Mental burden effects of a weakened FDA

I could probably fill this blog with posts picking apart each of Donald Trump’s proposed policy changes, because almost all of them are heinous impositions of unnecessary mental burden, but let’s focus on the Food and Drug Administration.

Trump has already railed against the FDA for being the “food police” and proposed eliminating food safety regulations. His rumoured pick for FDA head, Jim O’Neill, wants to do away with drug efficacy studies.

This should really go without saying, but these ideas are all terrible—and awful for the public’s mental burden.

In her book Dynamics in Document Design, Karen Schriver devotes a section to the history of clear labelling laws. In old-timey times, manufacturers were free to exaggerate—and outright lie—about what their products did and what was in them.

The pervasiveness of unsubstantiated claims at the turn of the century made consumers increasingly concerned about the purity and safety of food, drugs, and cosmetics. Not only could companies “get away with” selling the cure of the week, but the level of government control regarding basic food and drug items was primitive at best. Because there were no laws governing what companies could say about their products, they could make almost any claim they wished. Early investigative reporters fueled the debate by writing scathing exposés of unethical practices concerning product safety, food cleanliness, and manufacturing standards. These “muckrakers,” as they were called by President Theodore Roosevelt, stirred up the public about corruption in business and government. Their work inspired consumers to lobby government officials to pass the Pure Food and Drug Act and the Meat Inspection Act in 1906. (p. 22)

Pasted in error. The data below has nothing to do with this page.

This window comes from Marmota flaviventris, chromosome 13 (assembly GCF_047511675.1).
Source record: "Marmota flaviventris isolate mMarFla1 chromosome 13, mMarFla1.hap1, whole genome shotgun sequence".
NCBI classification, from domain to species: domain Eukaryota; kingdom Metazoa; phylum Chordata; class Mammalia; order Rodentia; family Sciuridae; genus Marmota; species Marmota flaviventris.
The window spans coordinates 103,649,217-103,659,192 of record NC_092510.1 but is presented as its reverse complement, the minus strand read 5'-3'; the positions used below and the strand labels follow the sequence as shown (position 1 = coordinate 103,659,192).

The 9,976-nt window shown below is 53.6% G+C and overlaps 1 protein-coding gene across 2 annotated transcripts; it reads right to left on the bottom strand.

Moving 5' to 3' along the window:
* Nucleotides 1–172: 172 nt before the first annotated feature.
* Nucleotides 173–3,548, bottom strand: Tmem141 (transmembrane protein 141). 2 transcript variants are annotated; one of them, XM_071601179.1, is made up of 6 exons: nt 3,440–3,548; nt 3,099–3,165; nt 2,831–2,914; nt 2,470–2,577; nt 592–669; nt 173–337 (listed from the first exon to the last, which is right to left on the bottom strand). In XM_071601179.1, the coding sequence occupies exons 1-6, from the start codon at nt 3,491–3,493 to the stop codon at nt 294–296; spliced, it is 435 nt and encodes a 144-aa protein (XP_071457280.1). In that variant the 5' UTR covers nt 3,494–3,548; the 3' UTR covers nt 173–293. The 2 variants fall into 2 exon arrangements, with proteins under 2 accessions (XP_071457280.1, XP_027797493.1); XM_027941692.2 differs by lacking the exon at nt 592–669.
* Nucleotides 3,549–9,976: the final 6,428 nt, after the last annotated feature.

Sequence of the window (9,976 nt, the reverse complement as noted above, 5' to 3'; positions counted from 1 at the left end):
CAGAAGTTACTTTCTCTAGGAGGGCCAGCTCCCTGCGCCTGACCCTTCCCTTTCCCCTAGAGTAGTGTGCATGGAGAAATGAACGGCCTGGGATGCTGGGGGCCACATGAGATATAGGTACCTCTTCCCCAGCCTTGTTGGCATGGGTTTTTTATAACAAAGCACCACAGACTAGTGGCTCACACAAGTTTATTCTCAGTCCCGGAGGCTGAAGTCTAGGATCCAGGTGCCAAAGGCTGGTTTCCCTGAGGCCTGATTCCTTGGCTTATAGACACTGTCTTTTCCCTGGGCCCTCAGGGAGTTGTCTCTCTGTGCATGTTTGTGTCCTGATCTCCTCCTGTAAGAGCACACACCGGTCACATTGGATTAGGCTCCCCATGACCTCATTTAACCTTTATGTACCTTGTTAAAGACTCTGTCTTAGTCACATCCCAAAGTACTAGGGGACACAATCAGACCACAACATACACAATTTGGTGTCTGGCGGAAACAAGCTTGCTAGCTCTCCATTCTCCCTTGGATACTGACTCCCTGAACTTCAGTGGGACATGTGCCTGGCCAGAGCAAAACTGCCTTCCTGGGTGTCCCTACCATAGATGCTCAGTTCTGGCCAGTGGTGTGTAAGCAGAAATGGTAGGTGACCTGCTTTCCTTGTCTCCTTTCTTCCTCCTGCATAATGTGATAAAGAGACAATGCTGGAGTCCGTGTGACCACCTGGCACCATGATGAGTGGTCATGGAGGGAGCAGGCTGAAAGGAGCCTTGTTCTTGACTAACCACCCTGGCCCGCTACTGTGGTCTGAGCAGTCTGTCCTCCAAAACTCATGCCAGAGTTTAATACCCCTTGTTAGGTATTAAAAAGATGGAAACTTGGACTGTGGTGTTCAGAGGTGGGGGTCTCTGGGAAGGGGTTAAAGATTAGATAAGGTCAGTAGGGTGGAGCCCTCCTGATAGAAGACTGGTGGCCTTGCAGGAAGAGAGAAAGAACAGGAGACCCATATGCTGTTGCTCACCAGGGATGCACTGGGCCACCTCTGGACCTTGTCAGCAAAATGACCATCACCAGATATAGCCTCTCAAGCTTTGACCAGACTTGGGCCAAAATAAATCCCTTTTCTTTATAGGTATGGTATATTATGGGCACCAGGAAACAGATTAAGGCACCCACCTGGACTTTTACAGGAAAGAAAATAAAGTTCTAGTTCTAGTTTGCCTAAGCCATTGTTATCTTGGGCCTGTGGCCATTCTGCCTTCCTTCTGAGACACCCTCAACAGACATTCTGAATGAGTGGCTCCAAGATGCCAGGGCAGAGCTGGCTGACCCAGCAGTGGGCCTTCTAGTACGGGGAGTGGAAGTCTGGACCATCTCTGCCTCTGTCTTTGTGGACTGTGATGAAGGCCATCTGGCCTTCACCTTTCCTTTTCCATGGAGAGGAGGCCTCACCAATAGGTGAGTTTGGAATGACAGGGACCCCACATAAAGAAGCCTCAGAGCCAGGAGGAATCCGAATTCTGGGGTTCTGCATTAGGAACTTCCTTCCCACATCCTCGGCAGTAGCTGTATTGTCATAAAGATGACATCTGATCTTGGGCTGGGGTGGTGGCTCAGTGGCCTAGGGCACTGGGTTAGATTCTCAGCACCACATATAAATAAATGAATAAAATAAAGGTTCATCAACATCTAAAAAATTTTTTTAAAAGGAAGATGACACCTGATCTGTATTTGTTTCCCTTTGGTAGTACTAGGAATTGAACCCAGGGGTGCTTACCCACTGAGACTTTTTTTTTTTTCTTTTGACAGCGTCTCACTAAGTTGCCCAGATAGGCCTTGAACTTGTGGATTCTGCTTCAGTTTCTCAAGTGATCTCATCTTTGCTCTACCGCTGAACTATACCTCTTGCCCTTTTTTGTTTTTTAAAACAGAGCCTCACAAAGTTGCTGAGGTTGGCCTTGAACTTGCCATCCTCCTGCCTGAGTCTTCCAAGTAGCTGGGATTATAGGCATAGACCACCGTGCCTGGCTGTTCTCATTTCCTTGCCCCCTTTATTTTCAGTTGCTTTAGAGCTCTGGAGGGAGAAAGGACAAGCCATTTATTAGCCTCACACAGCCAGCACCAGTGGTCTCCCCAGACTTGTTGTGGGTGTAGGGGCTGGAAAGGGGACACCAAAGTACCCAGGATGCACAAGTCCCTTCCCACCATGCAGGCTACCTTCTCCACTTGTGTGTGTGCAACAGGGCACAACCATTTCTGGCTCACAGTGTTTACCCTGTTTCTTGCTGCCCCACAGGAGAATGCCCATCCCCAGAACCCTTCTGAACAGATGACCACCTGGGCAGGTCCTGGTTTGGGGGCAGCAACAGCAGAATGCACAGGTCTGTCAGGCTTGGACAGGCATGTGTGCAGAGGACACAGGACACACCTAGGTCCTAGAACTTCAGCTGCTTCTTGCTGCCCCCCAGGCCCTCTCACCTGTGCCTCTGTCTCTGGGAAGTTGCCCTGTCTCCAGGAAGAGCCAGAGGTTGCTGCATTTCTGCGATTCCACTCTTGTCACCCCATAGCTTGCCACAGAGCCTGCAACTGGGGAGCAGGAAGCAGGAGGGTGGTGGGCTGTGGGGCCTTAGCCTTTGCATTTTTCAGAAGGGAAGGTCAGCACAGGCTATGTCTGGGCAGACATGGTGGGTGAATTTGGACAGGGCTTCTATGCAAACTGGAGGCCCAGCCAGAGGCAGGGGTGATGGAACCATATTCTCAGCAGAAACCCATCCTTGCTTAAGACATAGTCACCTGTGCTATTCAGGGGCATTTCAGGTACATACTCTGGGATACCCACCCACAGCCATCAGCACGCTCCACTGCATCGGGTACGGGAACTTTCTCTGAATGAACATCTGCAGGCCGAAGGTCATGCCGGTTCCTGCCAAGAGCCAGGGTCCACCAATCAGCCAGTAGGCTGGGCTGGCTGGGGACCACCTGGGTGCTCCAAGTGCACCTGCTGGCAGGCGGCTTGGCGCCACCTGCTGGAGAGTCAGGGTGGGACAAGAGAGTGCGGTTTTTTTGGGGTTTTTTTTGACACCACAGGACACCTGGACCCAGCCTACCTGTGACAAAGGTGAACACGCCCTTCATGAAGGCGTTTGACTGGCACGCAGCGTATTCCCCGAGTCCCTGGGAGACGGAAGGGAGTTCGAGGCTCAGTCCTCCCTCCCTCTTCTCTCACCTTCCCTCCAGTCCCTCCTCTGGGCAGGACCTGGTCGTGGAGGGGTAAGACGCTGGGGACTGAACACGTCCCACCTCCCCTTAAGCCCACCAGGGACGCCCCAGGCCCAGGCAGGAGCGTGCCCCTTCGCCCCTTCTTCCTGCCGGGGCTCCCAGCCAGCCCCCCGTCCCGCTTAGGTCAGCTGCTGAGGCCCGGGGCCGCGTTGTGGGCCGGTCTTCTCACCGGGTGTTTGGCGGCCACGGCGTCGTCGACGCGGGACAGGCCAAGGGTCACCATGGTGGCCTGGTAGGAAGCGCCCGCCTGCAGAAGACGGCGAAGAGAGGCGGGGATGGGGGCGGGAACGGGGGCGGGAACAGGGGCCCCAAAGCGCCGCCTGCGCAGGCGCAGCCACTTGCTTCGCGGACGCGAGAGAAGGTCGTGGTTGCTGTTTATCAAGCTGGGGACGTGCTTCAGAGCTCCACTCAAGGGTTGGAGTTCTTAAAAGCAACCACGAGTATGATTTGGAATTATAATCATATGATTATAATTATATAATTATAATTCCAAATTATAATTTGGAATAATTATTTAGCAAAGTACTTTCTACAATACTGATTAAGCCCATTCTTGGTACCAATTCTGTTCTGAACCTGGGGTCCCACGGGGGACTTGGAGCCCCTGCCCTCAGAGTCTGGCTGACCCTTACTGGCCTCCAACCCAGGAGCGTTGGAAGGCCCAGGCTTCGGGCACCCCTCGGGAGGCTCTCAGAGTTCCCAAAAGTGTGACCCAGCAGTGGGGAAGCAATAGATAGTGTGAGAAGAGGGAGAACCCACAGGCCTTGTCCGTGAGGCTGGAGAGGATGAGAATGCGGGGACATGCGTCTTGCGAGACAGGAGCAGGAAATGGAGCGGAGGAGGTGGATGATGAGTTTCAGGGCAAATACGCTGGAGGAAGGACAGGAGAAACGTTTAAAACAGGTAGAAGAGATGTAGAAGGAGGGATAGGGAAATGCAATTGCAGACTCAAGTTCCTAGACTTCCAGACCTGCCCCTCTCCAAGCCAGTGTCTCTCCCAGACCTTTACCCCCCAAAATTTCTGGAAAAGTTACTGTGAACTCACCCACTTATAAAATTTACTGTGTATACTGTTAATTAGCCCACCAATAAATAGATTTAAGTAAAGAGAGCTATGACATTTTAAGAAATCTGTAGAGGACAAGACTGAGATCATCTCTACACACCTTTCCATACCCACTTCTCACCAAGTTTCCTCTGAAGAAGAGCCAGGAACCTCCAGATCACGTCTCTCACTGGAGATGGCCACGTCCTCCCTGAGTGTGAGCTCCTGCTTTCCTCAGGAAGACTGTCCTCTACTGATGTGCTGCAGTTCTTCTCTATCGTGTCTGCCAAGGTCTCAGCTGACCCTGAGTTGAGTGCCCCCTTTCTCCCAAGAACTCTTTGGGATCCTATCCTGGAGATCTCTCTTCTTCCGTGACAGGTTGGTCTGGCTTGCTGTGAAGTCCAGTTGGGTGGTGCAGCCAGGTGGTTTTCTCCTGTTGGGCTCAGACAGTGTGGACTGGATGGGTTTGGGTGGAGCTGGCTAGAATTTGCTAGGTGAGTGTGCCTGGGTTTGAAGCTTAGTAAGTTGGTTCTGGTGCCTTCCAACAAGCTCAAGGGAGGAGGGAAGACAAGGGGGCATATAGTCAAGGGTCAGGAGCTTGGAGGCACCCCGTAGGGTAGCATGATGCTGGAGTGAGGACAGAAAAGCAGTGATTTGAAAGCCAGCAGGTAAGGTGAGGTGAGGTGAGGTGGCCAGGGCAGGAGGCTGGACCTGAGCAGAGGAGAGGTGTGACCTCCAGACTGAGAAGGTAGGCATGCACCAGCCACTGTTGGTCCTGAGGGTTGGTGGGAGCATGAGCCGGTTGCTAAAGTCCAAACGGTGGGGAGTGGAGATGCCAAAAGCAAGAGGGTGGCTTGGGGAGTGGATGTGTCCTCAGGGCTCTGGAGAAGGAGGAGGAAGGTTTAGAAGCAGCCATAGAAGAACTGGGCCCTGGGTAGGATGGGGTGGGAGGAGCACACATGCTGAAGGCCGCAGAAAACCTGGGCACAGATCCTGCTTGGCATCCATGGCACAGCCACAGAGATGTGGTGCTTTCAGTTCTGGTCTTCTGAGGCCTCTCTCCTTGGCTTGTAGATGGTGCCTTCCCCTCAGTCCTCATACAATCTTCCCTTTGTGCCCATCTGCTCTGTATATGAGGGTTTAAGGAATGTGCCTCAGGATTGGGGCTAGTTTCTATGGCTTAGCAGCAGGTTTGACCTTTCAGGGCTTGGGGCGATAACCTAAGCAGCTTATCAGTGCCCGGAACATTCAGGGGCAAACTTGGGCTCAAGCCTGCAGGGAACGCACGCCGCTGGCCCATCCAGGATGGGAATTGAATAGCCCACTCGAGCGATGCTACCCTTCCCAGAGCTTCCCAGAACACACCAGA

More recently, during the George W. Bush administration, lax regulations were blamed for E. coli outbreaks due contaminated vegetables.

And that’s just the food. Do you really want to be taking drugs—many of which have life-altering side effects—that have never been proven to treat what they purport to treat?

We’ve gotten used to trusting that what a jar says is inside of it is actually what’s inside, but that’s thanks to more than a century of regulation—truth-in-advertising laws, labelling laws, inspections—rather than to the benevolence of the corporations that produce our food and drugs. Regulation freed us of the mental burden of having to worry about whether our groceries will kill us or make us sick, possibly chronically. On the rare occasions when they do today, it’s a huge scandal. But if the FDA is gutted, it could become a regular occurrence. The 2008 melamine scandal in China shows how far-reaching the damage from underregulated, unscrupulous manufacturers can be.